That’s quite abstract. Could you give some examples where blockchain possibly will change
We are using it for food safety, for example, or to exchange information in clinical drug trials and even to detect click-ad fraud on the internet. We will also be using it to make the mining of cobalt more safe and ethical. Another area of application is digital rights management, where it can be used to make sure that the artist who recorded a song actually gets paid or that the donation you made to charity actually made it to the right place. We think it will fundamentally change the way transactions are done just as the internet changed the way people communicate.
In addition to your role as general manager of IBM’s Blockchain division, you are also on the Supervisory Board of Daimler AG. What responsibilities and what opportunities come with that position?
I’ve been on the board since April 2018 and it has been a fascinating journey, particularly given the digital transformation that is occurring in the auto industry. The whole notion of the shift from “I am the manufacturer of a car or a truck” to “I am an innovative mobility service provider” is a fundamental part of what my role is on the Supervisory Board, which is to communicate to investors how the growth and value of Daimler AG continue to develop. Seeing the intersection between different industries and how technology can really help benefit the end users is an important aspect.
Often enough, women are discouraged from juggling their careers and their caregiver roles. How did you manage to have both a family and a career?
Well, it takes a village. Both my husband and I shared caregiving responsibilities. I took a leave of absence, I worked part-time for a while. He took a leave of absence and then retired early to spend more time with our children. We had a large extended family, and I also had great support from IBM with regards to different flexibility options at work. Don’t be afraid to “outsource”. You don’t have to do everything, and you can turn to others for help.
You have to try new things.
You have two daughters, 20 and 22 years old. How do you encourage them to find their way in the world?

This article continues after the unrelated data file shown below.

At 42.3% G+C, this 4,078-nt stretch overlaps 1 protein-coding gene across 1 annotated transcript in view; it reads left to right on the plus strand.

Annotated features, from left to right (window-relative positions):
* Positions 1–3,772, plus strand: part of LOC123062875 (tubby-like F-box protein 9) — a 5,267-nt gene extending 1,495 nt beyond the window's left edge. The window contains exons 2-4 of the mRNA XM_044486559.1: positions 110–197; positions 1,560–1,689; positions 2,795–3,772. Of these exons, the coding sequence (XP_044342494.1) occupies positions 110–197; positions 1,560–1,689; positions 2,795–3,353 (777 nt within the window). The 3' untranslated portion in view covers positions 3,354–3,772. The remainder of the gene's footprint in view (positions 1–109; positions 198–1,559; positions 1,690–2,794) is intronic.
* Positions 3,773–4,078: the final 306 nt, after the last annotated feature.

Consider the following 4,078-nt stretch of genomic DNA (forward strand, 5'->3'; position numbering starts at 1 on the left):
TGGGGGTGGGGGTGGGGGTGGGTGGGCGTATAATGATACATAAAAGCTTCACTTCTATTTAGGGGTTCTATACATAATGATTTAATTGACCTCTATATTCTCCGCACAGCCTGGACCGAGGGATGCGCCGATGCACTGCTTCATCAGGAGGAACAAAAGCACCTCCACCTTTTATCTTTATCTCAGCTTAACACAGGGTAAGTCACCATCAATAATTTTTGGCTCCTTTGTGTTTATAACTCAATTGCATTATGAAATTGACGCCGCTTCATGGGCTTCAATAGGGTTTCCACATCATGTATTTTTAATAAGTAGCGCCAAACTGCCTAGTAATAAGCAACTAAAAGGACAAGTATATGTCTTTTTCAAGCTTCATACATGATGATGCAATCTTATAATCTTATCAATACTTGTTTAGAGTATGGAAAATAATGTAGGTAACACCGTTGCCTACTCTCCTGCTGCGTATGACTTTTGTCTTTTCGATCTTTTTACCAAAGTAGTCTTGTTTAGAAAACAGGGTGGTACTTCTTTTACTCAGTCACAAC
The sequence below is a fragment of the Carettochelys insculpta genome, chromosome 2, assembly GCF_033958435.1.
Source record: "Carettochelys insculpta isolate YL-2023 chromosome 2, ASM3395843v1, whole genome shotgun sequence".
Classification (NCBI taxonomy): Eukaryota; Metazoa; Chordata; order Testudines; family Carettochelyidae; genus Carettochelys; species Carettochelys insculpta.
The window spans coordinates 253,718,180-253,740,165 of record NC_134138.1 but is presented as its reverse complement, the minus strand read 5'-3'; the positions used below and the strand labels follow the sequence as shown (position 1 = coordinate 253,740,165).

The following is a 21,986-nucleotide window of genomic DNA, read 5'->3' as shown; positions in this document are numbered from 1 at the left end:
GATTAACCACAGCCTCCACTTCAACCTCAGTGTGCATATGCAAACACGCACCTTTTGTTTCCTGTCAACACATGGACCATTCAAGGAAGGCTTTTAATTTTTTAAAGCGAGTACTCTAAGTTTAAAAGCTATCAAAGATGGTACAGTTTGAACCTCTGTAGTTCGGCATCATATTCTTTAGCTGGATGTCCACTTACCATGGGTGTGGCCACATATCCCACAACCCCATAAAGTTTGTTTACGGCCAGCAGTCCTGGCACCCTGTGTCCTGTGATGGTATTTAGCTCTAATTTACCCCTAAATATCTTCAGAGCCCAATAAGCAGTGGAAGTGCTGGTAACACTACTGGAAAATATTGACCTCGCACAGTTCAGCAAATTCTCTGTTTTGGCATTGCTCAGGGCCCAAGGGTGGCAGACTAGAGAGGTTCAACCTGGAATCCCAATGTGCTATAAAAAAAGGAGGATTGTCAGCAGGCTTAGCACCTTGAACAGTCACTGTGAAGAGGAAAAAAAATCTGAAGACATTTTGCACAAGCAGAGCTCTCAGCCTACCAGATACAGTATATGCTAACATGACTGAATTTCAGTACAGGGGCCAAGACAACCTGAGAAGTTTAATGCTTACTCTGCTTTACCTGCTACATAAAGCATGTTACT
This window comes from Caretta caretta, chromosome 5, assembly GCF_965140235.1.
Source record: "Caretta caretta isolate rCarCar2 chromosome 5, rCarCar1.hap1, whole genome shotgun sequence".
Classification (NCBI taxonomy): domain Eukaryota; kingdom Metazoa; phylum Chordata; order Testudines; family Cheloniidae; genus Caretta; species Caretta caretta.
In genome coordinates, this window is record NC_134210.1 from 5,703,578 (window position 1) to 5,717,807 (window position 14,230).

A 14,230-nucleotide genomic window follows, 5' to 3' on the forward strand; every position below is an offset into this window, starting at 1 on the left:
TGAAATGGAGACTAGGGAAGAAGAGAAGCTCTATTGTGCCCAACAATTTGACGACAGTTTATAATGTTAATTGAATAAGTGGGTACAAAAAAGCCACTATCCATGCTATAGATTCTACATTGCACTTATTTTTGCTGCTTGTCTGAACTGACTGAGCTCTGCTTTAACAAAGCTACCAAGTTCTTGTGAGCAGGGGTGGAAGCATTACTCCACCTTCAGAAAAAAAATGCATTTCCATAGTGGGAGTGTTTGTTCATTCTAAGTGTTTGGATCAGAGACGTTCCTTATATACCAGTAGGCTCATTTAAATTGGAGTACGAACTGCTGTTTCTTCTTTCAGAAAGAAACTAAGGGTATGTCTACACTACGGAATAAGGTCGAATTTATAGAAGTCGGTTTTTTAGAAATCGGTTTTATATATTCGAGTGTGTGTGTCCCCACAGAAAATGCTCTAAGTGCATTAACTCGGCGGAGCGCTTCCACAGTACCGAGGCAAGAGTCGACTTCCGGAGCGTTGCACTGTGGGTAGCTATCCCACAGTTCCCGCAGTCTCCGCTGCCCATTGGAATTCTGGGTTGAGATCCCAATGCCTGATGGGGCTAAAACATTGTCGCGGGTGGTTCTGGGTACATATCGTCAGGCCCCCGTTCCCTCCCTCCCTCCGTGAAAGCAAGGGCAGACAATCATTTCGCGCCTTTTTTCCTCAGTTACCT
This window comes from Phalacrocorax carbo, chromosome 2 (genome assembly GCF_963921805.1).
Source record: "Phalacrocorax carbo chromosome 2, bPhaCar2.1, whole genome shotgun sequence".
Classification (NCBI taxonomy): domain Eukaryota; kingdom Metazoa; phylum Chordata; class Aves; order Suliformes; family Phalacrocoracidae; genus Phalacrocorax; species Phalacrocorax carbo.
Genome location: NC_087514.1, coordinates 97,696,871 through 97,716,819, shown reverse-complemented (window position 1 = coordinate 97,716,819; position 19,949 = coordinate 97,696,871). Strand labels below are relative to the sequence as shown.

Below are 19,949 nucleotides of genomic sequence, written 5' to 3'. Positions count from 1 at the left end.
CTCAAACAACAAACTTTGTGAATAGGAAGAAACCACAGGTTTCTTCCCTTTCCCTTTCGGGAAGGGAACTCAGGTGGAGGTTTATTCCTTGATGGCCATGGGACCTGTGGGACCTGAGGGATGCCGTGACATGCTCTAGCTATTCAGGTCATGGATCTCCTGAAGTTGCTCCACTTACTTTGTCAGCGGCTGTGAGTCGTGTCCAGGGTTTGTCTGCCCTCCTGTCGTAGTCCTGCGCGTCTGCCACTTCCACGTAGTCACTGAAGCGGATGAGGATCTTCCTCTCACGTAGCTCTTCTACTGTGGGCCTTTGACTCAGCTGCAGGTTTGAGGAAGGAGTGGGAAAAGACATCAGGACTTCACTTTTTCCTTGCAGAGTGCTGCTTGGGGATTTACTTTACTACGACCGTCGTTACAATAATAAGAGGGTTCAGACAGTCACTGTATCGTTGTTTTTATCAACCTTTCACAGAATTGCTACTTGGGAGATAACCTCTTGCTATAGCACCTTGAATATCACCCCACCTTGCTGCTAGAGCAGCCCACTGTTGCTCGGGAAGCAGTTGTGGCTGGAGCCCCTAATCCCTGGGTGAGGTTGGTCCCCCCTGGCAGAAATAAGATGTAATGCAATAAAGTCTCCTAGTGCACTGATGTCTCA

Both my husband and I are engineers, so they had plenty of exposure to maths and science, but the most important thing is to do what you love. As long as you expose your children to and allow them to explore all different aspects of life – arts, science, music, different cultures, different places – I think they’ll find their way.
What would you personally still like to achieve or learn?
I like to really engage with the things I am focused on. So my two big things for this year, apart from getting more fit and eating better, are learning German as I said and trying to be a much more visible role model myself to women in STEM.
What is the best advice someone has ever given you and what would your advice for aspiring young women be?
You can’t get fit by reading about exercise! This is true for any career or venture. You have to try new things. I’ve seen studies that say a child today will likely have seven careers before they retire. And it was estimated that three of those careers don’t even exist yet. When I think back on my career, mobile and blockchain technologies were not part of my education and yet were things that I did. You can’t be afraid to continually learn new things; be curious and then just dive into the deep end. Be bold!
Marie Wieck joined IBM in 1983. She has held a variety of technical and executive roles in IBM’s hardware, software, services and cloud units. Today she is general manager of IBM Blockchain and member of Daimler’s Supervisory Board. For more information, please go to mb4.me/MarieWieck.